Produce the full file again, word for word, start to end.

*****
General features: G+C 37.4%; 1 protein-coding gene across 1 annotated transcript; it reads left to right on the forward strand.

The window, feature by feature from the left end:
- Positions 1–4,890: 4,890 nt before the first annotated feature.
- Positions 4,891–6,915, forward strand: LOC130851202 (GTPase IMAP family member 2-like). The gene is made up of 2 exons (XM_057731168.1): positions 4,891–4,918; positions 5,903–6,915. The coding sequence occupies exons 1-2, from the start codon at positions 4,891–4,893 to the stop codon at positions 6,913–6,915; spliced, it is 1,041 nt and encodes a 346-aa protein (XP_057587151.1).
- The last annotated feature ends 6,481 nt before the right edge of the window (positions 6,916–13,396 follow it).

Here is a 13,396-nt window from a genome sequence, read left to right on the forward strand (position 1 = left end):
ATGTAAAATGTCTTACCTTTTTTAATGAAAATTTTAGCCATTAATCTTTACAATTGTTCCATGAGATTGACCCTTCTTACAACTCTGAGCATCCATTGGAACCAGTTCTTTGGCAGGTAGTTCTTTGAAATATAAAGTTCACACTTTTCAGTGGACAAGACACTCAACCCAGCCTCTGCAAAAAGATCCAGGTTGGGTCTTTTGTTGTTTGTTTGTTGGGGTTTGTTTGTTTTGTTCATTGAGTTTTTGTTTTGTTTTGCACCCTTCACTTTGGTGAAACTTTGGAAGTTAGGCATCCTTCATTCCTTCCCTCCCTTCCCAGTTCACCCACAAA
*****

General features: G+C 37.4%; 1 protein-coding gene across 1 annotated transcript; it reads left to right on the forward strand.

The window, feature by feature from the left end:
- Positions 1–4,890: 4,890 nt before the first annotated feature.
- Positions 4,891–6,915, forward strand: LOC130851202 (GTPase IMAP family member 2-like). The gene is made up of 2 exons (XM_057731168.1): positions 4,891–4,918; positions 5,903–6,915. The coding sequence occupies exons 1-2, from the start codon at positions 4,891–4,893 to the stop codon at positions 6,913–6,915; spliced, it is 1,041 nt and encodes a 346-aa protein (XP_057587151.1).
- The last annotated feature ends 6,481 nt before the right edge of the window (positions 6,916–13,396 follow it).

Here is a 13,396-nt window from a genome sequence, read left to right on the forward strand (position 1 = left end):
ATGTAAAATGTCTTACCTTTTTTAATGAAAATTTTAGCCATTAATCTTTACAATTGTTCCATGAGATTGACCCTTCTTACAACTCTGAGCATCCATTGGAACCAGTTCTTTGGCAGGTAGTTCTTTGAAATATAAAGTTCACACTTTTCAGTGGACAAGACACTCAACCCAGCCTCTGCAAAAAGATCCAGGTTGGGTCTTTTGTTGTTTGTTTGTTGGGGTTTGTTTGTTTTGTTCATTGAGTTTTTGTTTTGTTTTGCACCCTTCACTTTGGTGAAACTTTGGAAGTTAGGCATCCTTCATTCCTTCCCTCCCTTCCCAGTTCACCCACAAA